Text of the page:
China expressed “serious concern” about the Australian government’s action, according to a statement from Chinese foreign ministry spokesman Lu Kang. Meanwhile, amid an escalating trade war between the United States and China, the US government has identified Huawei and ZTE as security threats because of alleged ties to the Chinese government.

    Unified objective security standards that are applicable to all markets and spread around the world could be “a very good thing,” said Purdy, who served as the director of the National Cyber Security Division of the US Government’s Department of Homeland Security between 2004 and 2006.

    Following Canberra’s new guidelines, which bar the involvement of vendors “who are likely to be subject to extrajudicial directions from a foreign government that conflict with Australian law”, Huawei said in a subsequent statement that the decision was made on “political grounds that undermine fair trade and hurt the interests of local consumers”.

    Purdy said it’s important to sort out how to assess and address risk in relation to 5G in order to ensure that all vendors can meet objective functional, quality and security requirements.

    “The more clarity we get, the more likely we’ll be able to say at some point that – these things are necessary and that we can do them, and that we can show that we can do them,” said Purdy, adding that all vendors need to be able to demonstrate they can meet the requirements objectively.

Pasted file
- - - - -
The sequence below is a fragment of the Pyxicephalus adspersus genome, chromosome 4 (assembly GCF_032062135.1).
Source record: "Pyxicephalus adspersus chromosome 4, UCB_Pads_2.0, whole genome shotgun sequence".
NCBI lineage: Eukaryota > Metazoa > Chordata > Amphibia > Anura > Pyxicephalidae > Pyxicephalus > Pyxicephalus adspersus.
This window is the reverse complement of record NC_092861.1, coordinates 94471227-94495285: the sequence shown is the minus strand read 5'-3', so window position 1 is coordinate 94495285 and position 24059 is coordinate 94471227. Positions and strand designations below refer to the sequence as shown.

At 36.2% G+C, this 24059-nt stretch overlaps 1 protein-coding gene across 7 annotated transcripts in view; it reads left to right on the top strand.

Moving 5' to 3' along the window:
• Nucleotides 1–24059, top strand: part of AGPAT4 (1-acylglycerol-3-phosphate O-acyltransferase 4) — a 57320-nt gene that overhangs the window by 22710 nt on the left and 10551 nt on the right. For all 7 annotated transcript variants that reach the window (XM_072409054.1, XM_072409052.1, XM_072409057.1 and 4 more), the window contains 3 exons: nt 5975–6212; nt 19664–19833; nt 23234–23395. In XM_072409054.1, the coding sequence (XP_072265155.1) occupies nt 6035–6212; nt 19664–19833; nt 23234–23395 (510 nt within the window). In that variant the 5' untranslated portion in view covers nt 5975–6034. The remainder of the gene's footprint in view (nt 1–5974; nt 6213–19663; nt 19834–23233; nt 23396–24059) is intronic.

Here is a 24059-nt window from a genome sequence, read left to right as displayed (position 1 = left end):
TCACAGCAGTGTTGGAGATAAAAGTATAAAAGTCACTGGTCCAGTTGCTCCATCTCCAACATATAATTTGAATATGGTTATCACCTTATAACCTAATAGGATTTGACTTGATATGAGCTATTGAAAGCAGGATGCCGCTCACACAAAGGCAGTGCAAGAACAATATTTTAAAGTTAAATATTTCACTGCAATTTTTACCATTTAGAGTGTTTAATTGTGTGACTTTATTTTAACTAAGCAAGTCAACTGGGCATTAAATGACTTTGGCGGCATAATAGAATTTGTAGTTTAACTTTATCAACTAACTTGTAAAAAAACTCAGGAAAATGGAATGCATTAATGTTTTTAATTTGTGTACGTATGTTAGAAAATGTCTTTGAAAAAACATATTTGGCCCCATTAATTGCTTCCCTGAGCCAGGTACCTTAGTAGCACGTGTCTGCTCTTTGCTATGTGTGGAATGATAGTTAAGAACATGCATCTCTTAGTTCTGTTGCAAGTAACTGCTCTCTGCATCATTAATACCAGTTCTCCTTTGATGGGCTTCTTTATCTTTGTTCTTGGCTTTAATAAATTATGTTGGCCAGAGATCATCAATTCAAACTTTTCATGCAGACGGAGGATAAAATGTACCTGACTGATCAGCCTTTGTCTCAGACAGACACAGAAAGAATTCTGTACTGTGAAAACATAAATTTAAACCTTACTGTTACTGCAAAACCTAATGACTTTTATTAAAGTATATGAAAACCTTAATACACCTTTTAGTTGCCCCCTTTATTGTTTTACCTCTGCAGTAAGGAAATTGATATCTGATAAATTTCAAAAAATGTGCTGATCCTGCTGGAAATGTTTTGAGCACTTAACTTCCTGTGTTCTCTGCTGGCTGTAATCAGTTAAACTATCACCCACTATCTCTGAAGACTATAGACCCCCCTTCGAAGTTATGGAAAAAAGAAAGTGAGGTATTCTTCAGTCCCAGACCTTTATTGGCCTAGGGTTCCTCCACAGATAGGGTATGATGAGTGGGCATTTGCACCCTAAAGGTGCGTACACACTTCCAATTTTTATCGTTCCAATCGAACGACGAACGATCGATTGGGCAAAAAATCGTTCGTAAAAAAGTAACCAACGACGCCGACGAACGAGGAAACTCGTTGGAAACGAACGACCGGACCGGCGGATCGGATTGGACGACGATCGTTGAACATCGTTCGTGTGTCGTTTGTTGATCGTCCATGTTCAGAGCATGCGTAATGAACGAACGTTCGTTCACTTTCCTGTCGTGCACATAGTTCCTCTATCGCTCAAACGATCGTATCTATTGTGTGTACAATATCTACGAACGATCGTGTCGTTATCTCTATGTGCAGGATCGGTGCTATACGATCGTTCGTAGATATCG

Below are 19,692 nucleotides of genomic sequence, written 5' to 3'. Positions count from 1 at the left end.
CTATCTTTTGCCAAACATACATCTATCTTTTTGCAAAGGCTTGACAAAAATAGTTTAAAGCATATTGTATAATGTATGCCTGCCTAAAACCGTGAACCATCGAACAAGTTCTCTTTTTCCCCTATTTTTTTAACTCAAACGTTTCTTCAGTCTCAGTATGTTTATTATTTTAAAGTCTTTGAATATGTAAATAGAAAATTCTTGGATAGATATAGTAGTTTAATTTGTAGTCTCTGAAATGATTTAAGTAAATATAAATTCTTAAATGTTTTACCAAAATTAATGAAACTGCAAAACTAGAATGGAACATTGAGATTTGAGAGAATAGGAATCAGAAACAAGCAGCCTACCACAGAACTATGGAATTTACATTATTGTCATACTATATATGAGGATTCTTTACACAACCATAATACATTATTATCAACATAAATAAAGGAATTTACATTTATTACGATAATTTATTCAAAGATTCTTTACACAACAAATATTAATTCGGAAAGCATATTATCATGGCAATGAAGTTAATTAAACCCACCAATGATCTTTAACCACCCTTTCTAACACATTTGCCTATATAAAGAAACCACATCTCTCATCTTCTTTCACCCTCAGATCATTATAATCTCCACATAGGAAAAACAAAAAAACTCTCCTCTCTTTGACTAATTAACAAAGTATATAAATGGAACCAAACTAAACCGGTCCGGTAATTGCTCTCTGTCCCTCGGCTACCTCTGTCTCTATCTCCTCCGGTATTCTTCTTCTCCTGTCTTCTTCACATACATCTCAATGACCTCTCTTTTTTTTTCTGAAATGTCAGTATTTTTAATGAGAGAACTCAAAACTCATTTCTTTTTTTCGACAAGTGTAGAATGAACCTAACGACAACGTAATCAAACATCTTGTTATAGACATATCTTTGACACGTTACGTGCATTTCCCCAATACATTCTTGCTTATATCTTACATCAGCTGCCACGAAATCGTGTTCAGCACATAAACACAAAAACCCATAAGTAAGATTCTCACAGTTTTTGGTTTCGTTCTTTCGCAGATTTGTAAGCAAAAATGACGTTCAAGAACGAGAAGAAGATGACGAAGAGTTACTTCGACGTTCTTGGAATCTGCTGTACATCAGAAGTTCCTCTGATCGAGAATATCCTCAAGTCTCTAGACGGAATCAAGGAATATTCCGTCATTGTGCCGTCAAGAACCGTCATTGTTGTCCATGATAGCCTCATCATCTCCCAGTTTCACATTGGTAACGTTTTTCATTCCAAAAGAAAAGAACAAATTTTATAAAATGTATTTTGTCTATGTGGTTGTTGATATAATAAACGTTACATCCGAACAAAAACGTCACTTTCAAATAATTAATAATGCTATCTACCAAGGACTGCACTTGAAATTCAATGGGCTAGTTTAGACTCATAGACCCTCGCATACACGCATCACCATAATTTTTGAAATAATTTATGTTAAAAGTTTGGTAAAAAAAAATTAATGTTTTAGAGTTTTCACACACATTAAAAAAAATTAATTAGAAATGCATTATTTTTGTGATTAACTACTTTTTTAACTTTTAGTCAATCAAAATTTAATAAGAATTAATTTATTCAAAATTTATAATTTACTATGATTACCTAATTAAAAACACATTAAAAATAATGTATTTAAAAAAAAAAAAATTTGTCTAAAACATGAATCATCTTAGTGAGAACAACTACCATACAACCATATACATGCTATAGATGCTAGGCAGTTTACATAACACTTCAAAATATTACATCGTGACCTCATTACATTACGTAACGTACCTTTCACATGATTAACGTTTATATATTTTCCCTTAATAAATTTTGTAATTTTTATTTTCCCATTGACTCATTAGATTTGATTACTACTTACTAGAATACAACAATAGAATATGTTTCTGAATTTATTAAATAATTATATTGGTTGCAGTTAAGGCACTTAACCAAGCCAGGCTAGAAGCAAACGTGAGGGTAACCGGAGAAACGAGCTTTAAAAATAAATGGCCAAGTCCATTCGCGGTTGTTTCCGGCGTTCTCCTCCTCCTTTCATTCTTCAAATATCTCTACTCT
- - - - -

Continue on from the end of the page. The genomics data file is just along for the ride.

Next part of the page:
Frank Mademann, a Huawei employee who is also the Elected Chairman of Architecture Workgroup at 3GPP – the organisation that sets standards for the world’s telecommunications industry, said in the joint video interview that unlike the different types of standards adopted for past mobile networks – two for the 4G networks – 5G could be the first time the entire world has a single standard and a unified understanding from global participants about security needs.

    “5G standards are designed (and will continue to be optimised) to make 5G safer than 4G,” said Mademann, who added that the next generation network offers more protections around subscriber identity, safeguards the interconnections between different carrier networks and will become even more difficult to crack as it adopts better encryption methods.

    OPINION: Australia should reverse its Huawei 5G ban:

  2. UK and Germany grow wary of Huawei as US turns up pressure-Delegation from Washington warns against using Chinese supplier for 5G networks. US, Australia and New Zealand have already blocked the use of Huawei 5G equipment on national security grounds.